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Synod for Africa focused on reconciliation, justice and peace

2009-10-27

This message marked the end of three intense weeks in which 244 members of the Synod of Africa have taken part in to take a close look at the issues revolving the Church in the continent.

The 57 interim conclusions of the Second Synod of Bishops for Africa are spelled in a document 7 chapters long. In them-lie the continents main issues from religious and spiritual standpoints. While the document is not considered political the findings revolve around reconciliation, justice and peace.

Members of Synod conclude the only way for justice and peace is through forgiveness.

Joseph Kwaku Afrifah Agyfkum
Ghana

“The need of pardon and also the need for reconciliation because without pardon its going to be very difficult to reconself another person. There are many people who have been offended, many people who have suffered discrimination and many people who have been serious troubles.”

With the objective of peace in mind, the Synod proposes building an organization that favors the dialogue between the different ethnic groups.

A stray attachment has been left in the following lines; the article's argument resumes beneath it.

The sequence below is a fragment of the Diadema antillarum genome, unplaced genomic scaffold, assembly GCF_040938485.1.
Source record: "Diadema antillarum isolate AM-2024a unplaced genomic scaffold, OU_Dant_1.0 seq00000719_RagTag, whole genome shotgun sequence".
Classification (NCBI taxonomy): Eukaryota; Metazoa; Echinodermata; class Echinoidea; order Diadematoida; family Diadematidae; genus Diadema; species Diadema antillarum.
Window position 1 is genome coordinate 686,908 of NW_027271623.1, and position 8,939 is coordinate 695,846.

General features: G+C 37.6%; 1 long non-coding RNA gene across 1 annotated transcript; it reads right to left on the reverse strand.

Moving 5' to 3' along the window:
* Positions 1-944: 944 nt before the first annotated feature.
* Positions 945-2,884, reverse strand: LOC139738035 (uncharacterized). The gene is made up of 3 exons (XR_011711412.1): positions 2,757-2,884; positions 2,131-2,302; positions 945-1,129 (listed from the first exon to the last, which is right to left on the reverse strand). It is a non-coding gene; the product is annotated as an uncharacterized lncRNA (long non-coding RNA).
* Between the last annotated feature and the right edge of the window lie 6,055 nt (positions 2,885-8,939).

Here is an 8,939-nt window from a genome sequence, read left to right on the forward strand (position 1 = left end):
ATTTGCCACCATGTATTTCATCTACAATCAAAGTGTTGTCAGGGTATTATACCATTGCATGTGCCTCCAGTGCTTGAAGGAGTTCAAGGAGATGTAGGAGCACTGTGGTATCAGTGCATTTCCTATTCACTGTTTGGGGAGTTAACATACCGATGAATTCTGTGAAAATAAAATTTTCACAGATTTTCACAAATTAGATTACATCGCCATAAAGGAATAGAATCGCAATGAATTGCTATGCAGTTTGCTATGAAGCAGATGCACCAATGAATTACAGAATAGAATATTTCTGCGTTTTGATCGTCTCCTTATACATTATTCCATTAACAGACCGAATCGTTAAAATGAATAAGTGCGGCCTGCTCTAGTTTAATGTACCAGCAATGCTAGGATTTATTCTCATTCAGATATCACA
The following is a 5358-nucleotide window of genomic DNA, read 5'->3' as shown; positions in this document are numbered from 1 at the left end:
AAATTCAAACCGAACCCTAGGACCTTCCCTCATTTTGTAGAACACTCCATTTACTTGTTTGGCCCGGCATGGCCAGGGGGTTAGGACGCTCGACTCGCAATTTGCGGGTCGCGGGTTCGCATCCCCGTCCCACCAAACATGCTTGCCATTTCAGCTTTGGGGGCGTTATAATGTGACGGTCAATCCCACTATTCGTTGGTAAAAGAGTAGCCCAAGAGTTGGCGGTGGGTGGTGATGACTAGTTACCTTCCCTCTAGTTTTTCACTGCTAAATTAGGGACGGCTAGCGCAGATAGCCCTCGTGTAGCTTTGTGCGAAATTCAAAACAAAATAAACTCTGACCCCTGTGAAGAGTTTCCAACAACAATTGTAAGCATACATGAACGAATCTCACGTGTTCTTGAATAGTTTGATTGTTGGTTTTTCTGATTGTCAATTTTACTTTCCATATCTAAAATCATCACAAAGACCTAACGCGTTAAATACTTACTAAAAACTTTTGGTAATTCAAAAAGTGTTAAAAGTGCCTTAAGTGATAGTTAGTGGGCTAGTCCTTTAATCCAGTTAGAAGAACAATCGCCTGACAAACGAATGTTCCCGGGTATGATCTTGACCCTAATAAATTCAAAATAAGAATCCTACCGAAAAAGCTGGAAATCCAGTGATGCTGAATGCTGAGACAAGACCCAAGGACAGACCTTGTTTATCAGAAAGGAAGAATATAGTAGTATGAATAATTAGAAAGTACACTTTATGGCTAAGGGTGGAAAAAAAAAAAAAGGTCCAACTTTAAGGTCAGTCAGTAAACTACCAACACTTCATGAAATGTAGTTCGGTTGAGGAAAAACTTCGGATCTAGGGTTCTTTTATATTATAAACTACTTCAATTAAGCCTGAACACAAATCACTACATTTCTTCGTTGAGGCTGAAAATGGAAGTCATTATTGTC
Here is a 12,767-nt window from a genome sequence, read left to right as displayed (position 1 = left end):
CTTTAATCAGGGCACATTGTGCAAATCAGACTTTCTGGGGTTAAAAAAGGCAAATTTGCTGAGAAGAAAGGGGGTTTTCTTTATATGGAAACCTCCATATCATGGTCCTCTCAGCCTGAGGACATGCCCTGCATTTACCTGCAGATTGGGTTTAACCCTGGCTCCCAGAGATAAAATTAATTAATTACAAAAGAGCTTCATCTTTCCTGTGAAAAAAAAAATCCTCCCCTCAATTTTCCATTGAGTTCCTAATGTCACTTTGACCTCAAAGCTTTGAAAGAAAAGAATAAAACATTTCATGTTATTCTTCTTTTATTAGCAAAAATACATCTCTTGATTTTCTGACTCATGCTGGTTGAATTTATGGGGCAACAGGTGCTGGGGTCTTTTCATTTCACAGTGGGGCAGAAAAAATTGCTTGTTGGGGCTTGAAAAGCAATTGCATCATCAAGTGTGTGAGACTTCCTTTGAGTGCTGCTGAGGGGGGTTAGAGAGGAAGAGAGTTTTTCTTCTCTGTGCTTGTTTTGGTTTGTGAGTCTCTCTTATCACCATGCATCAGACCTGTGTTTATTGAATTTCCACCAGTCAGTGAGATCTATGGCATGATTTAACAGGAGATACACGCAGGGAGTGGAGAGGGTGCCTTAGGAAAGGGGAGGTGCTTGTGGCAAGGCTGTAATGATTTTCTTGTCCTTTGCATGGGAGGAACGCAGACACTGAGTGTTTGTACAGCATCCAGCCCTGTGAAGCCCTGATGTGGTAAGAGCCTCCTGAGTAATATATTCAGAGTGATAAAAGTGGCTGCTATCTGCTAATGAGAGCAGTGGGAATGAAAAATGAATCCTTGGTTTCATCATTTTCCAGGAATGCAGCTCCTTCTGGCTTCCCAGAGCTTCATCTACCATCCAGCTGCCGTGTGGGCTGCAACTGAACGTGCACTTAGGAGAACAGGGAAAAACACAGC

The synod also calls on national governments to support the development of a UN treaty on arms trafficking to curb the global trade.

Another issue is poverty which millions of Africans are facing. The synod has called on governments to end corruption and for dioceses be supportive.

Joachim Kouraleyo Tarounga
Bishop of Maondou (Chad)

“We seek reconciliation, justice and peace through cooperation of all members of the Church, from women and men to young.”

Synod members also point to the importance of religious education of citizens, especially young people and seminarians, to avoid relativism. On  this issue synod members are asking  governments to improve living conditions for students to avoid them seeking an education elsewhere and never return.

Isaac Jogues Agbemenya Gaglo
Bishop of Anèho (Togo)

"The bishops are also responsible, the Church must educate citizens, Christians to become the salt of the earth and light of the world. It is important that we go home with the aim of educating people."

One of the most controversial issues discussed was AIDS, the bishops point to the need for new treatments that improve the quality of life of patients and an increased commitment of the Church in helping those affected. Although, they believe fidelity should be given more importance in order to stop the spread of the disease.

With regard to ecumenical dialogue, the assembled bishops say that a divided Christendom is a scandal. They also call for greater respect and collaboration with other religions such as Islam.

So now after three weeks of meetings, the cardinals and bishops of the Synod of the third largest continent in the world return home more aware of reality in Africa along with support from whole Church.

PVB/MC